High-yield default rate could spike to 9.7% in "pessimistic" virus scenario -Moody's

By Karin Strohecker Time of article published Mar 13, 2020

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JOHANNESBURG - Credit ratings firm Moody’s said high-yield corporate bond defaults could spike to 9.7% - topping 2002 levels - in a “pessimistic scenario” that sees the coronavirus outbreak last longer and spread more widely that currently assumed. 

Moody’s raised its “baseline” global default rate projection for year-end by 0.2 percentage points to 3.6% citing slow growth, low commodity prices and volatile markets - adding it assumed a significant blow out in U.S. high yield spreads.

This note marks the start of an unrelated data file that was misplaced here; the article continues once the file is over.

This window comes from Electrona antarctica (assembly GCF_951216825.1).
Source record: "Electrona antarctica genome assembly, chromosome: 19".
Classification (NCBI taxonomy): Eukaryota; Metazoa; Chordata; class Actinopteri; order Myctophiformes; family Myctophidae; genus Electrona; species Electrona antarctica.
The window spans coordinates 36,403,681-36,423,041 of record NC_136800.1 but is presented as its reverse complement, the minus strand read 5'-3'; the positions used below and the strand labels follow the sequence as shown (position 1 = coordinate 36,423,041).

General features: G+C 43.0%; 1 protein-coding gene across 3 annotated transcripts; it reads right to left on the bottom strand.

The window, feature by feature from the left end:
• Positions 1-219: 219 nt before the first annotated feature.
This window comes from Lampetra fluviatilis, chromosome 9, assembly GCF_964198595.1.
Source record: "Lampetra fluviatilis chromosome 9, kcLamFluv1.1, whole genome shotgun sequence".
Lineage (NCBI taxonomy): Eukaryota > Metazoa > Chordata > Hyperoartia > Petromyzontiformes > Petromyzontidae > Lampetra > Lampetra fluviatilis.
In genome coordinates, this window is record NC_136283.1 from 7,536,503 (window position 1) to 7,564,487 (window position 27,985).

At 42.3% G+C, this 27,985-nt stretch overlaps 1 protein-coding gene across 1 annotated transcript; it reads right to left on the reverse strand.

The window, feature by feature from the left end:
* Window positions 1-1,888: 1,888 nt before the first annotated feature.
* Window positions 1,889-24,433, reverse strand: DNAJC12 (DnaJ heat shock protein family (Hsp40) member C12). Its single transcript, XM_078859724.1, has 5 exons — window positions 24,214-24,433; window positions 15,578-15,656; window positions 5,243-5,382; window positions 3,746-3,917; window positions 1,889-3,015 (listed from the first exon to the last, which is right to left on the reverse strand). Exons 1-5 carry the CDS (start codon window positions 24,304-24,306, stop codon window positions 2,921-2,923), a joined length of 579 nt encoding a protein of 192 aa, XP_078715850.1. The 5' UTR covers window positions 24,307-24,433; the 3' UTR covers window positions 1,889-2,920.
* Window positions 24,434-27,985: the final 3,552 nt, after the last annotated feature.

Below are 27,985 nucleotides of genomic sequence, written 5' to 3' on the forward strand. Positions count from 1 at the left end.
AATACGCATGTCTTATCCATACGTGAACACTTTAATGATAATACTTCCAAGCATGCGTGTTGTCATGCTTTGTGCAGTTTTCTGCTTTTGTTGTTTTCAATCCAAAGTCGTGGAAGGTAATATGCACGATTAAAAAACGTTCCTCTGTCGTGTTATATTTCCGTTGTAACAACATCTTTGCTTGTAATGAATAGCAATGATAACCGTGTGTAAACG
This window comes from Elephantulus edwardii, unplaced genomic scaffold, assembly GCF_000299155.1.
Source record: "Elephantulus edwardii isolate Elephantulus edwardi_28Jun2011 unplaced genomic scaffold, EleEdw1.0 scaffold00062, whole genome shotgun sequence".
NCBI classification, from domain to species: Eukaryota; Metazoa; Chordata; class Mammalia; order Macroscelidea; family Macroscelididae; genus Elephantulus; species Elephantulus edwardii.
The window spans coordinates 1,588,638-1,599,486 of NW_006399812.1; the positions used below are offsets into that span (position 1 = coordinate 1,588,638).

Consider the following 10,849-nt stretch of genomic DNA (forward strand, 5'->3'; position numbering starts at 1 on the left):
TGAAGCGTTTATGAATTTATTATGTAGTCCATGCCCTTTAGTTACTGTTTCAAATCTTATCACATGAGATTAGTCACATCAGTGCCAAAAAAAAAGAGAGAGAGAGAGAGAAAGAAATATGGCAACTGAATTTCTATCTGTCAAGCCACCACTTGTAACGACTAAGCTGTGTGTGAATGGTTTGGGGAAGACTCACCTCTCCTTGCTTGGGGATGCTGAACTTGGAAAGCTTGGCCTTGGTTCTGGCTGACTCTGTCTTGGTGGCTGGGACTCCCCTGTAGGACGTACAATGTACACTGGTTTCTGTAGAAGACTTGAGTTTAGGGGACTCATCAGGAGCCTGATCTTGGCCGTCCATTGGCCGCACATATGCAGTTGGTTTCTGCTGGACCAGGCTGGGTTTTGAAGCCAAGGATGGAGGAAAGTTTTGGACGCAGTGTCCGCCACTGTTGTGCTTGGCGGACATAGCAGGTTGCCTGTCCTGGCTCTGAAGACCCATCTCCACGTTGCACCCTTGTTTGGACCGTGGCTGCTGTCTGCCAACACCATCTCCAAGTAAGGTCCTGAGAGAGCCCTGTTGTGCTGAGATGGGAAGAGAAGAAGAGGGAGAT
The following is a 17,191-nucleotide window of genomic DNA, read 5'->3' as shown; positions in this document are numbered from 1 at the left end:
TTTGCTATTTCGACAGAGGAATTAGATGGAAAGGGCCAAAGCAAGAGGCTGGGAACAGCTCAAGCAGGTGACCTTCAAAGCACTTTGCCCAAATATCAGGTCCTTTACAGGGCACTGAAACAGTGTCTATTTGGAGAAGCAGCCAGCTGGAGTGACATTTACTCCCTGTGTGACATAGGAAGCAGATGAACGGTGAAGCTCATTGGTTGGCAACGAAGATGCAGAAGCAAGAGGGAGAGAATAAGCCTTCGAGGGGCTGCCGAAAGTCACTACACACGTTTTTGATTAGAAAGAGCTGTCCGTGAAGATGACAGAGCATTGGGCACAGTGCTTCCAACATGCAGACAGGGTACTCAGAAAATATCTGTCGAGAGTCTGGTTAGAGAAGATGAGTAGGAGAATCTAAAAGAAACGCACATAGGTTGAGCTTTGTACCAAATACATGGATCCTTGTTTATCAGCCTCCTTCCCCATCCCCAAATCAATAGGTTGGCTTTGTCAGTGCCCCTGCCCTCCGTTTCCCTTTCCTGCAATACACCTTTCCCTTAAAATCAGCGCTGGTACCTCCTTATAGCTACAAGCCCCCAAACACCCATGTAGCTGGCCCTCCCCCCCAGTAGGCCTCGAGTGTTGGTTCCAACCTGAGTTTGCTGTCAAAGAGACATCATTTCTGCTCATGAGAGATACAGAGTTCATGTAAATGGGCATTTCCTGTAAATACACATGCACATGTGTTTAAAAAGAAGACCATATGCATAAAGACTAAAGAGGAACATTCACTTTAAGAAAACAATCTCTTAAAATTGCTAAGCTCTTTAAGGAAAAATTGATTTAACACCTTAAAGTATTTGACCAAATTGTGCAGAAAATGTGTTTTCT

“The new forecasts assume a material increase in the U.S. high-yield spread in the coming two quarters before easing somewhat thereafter,” Moody’s said in its latest global monthly default report.

But “in our pessimistic scenario, we assume the high-yield spread rising to 1,280 basis points (bps) and the global speculative-grade default rate increasing to 9.7%,” it said.

“Such a default rate, if realized, would be comparable to the peak of 9.6% in 2002 but lower than the peak of 13.4% during the global financial crisis.”  


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